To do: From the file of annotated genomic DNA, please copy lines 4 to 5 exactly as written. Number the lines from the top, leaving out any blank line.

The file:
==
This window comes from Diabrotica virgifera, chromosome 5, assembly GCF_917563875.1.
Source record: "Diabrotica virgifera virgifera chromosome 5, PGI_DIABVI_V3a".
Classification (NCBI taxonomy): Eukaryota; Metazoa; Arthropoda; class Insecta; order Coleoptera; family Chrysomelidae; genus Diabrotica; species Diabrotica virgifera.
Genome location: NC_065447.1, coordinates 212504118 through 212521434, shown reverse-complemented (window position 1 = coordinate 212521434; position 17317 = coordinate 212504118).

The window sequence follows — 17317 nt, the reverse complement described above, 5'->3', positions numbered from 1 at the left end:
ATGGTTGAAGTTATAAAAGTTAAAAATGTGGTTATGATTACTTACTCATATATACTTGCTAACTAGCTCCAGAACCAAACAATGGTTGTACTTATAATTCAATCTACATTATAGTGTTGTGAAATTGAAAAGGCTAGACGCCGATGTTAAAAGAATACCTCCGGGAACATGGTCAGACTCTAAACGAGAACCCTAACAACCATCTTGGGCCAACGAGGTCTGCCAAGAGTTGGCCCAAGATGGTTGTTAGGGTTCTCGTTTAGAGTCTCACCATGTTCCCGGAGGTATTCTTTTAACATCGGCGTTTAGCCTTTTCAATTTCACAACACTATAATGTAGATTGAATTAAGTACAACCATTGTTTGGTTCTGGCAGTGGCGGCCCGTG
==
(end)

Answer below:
Genome location: NC_065447.1, coordinates 212504118 through 212521434, shown reverse-complemented (window position 1 = coordinate 212521434; position 17317 = coordinate 212504118).

The window sequence follows — 17317 nt, the reverse complement described above, 5'->3', positions numbered from 1 at the left end: